Special Issue "Space Sampling and Exploration Robotics"
Deadline for manuscript submissions: closed (30 November 2023) | Viewed by 5946
Interests: space exploration; sampling robotics; planetary soil; payload design; intelligent control
Given the technical advantages of unmanned robotics, utilizing intelligent sampling robots to acquire planetary soil samples may be the most reliable and cost-effective solution for future human deep-space exploration. There are several unique challenges in unmanned sampling, such as long-distance time delay, uncertain underground formations, and limited sensor and mass resources; therefore, it is necessary to conduct research to improve the systems’ adaptability to complicated geological formations. Taking the sampling machine's power consumption and the planetary soil’s morphology into account, planetary sampling robots should be entirely closed-loop; they should be able to not only adapt to complicated geological formations, but also detect planetary regolith. From a theoretical viewpoint, space-soil–machine interactions (such as the penetrating, plowing, cutting, drilling, and blasting) involve three-dimensional deformation, unsteady plastic flow, and rates affected by mechanical and environmental coupling, which are challenging problems that must be solved. It should be noted that space soil may contain some unique components such as water, ice, and volatiles. Once the above interaction mechanism is understood, using mechanics models coupled with detecting payloads, uncertain space-soil and rock formations can be explored by unmanned robots, which can collect data on their mechanical, thermal, electrical, and volatile properties. Additionally, by returning these samples to Earth, more accurate results can be acquired. Such research should be applied to the design of space mining machines, to detection of the physical and chemical properties of space soil, and to furthering our understanding of where water comes from and the distribution of water ice in our early solar system.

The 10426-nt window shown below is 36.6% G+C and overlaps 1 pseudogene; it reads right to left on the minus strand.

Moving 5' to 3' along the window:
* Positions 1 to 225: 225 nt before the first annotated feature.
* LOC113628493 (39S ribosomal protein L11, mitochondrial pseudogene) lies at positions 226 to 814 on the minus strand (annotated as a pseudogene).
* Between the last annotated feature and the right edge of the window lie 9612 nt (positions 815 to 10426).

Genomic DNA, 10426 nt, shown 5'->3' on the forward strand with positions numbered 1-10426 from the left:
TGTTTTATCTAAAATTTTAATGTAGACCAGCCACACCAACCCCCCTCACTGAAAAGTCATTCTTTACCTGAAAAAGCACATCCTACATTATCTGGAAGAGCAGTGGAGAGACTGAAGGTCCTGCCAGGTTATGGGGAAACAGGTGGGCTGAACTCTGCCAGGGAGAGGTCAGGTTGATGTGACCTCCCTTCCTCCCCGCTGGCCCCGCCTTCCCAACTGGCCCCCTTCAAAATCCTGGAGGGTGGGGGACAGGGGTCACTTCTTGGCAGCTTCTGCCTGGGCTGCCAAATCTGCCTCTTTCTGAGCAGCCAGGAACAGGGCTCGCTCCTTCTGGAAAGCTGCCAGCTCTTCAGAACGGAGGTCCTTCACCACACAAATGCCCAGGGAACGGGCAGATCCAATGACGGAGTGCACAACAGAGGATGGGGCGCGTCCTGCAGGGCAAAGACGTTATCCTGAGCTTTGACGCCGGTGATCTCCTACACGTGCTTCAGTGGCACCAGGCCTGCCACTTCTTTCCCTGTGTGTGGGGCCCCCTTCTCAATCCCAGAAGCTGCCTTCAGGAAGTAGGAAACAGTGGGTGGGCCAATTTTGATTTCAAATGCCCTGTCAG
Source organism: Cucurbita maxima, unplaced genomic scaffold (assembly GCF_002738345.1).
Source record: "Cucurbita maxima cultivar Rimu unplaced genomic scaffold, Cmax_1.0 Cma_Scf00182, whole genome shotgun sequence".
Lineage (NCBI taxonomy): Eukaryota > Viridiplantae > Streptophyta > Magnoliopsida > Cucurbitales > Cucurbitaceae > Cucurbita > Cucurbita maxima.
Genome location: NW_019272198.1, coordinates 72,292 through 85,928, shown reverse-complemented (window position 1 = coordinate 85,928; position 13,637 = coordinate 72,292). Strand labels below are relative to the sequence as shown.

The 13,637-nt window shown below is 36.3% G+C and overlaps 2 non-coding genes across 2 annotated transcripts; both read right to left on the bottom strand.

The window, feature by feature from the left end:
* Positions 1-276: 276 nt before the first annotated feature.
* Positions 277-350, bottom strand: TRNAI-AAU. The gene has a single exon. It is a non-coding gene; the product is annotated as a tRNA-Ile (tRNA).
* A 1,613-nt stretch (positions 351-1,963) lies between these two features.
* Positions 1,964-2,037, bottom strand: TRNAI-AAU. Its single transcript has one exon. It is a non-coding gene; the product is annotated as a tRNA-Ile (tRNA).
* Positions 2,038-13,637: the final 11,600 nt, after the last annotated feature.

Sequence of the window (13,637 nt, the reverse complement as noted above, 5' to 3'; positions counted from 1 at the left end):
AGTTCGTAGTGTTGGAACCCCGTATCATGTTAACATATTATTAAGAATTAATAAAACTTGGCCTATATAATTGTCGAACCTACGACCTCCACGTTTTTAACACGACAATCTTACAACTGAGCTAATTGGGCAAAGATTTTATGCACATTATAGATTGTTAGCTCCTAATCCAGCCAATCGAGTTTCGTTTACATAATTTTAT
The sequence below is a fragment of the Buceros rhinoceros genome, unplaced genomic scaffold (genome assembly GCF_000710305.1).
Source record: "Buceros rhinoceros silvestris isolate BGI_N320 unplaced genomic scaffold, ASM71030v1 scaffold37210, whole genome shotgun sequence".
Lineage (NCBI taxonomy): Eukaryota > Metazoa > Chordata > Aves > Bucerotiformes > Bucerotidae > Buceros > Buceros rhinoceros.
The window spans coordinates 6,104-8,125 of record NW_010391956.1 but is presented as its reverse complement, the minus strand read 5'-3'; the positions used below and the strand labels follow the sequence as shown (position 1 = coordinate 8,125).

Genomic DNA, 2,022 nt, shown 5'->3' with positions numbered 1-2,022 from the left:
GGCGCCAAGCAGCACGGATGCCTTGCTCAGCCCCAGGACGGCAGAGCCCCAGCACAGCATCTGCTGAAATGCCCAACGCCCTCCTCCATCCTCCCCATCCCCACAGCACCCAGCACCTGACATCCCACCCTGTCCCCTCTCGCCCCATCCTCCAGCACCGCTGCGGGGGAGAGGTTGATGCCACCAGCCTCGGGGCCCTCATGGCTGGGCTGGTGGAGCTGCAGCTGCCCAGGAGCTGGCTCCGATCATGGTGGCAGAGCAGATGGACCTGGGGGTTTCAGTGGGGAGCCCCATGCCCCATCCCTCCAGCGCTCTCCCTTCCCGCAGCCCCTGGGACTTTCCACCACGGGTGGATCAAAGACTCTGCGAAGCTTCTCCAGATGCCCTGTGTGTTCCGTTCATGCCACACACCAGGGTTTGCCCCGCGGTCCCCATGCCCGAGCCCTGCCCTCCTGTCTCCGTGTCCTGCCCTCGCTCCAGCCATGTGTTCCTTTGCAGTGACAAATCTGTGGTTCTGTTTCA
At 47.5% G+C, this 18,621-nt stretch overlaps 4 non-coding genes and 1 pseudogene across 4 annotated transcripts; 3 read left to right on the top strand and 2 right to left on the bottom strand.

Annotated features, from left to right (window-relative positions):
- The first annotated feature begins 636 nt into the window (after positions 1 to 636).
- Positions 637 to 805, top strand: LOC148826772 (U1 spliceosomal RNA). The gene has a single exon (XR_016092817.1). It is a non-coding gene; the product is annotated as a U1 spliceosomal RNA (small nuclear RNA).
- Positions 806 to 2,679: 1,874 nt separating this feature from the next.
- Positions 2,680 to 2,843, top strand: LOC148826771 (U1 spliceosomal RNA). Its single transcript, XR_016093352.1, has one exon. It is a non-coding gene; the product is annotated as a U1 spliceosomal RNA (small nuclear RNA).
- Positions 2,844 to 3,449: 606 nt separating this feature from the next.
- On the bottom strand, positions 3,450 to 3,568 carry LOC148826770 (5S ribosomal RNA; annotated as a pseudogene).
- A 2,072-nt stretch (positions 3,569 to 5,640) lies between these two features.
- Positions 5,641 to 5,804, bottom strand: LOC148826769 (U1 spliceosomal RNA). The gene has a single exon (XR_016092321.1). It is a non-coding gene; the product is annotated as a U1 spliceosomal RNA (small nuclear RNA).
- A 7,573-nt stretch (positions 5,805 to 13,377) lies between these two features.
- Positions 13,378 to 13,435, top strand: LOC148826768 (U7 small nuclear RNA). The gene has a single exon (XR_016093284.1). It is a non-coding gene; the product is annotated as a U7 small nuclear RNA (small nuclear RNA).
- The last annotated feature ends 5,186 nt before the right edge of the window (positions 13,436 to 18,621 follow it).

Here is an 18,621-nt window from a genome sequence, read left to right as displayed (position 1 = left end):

For this Special Issue, we invite authors to contribute high-quality original research or review papers on planetary regolith and environments, space-soil–machine interaction modeling and validation, sampling robotics and systems, the detection of payloads, in situ resource utilization (ISRU), sensors and actuators in sampling, sampling tool design, in situ intelligent control, and other technologies related to space exploration robotics.
Dr. Junyue Tang
Prof. Dr. Shengyuan Jiang
Manuscript Submission Information
Manuscripts should be submitted online at www.mdpi.com by registering and logging in to this website. Once you are registered, click here to go to the submission form. Manuscripts can be submitted until the deadline. All submissions that pass pre-check are peer-reviewed. Accepted papers will be published continuously in the journal (as soon as accepted) and will be listed together on the special issue website. Research articles, review articles as well as short communications are invited. For planned papers, a title and short abstract (about 100 words) can be sent to the Editorial Office for announcement on this website.
Submitted manuscripts should not have been published previously, nor be under consideration for publication elsewhere (except conference proceedings papers). All manuscripts are thoroughly refereed through a single-blind peer-review process. A guide for authors and other relevant information for submission of manuscripts is available on the Instructions for Authors page. Aerospace is an international peer-reviewed open access monthly journal published by MDPI.
Please visit the Instructions for Authors page before submitting a manuscript. The Article Processing Charge (APC) for publication in this open access journal is 2400 CHF (Swiss Francs). Submitted papers should be well formatted and use good English. Authors may use MDPI's English editing service prior to publication or during author revisions.
- planetary regolith
- soil–machine interaction
- sampling robotics system
- detecting payloads
- property detection